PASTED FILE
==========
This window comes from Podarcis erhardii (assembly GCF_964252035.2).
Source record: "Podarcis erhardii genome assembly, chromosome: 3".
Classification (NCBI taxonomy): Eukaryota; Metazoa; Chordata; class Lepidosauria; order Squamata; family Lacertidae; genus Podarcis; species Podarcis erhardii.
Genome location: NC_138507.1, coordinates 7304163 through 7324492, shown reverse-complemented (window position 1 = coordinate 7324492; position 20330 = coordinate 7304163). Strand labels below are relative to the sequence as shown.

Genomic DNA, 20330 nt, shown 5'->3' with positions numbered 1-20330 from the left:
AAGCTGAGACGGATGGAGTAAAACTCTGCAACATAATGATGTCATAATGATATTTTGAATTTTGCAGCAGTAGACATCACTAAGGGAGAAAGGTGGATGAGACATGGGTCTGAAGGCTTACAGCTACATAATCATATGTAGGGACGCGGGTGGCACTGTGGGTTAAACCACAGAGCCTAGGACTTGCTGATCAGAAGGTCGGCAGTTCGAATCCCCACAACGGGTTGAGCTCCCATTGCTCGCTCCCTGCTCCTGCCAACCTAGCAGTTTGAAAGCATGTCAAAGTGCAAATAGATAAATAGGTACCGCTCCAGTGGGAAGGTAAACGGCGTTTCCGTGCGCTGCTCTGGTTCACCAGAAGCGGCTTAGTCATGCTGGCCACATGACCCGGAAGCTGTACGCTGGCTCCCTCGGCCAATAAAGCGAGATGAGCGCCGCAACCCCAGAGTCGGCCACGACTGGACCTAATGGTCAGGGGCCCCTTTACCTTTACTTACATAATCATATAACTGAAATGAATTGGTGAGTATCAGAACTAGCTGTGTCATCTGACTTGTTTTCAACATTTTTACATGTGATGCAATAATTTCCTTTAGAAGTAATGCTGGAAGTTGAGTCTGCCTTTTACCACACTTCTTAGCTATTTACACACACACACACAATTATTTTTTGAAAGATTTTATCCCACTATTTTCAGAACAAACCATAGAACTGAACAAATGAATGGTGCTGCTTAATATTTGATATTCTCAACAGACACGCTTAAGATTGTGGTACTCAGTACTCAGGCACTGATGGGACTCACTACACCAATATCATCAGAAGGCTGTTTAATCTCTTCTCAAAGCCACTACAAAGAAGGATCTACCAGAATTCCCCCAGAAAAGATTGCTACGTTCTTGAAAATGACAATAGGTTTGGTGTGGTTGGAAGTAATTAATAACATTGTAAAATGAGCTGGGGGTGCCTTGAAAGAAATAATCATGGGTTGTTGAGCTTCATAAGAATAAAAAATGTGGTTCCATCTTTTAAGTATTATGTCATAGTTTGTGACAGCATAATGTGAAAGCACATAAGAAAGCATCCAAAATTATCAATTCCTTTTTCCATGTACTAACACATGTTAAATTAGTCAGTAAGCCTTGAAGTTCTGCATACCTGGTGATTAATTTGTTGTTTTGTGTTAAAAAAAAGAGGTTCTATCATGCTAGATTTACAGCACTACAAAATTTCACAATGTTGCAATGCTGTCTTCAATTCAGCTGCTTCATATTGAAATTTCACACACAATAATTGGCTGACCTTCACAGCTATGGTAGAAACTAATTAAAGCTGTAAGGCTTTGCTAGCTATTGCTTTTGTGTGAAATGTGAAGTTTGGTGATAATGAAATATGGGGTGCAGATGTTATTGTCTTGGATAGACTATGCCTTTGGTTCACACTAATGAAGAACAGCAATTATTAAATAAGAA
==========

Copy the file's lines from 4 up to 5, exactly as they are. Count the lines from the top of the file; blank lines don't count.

Genome location: NC_138507.1, coordinates 7304163 through 7324492, shown reverse-complemented (window position 1 = coordinate 7324492; position 20330 = coordinate 7304163). Strand labels below are relative to the sequence as shown.

Genomic DNA, 20330 nt, shown 5'->3' with positions numbered 1-20330 from the left: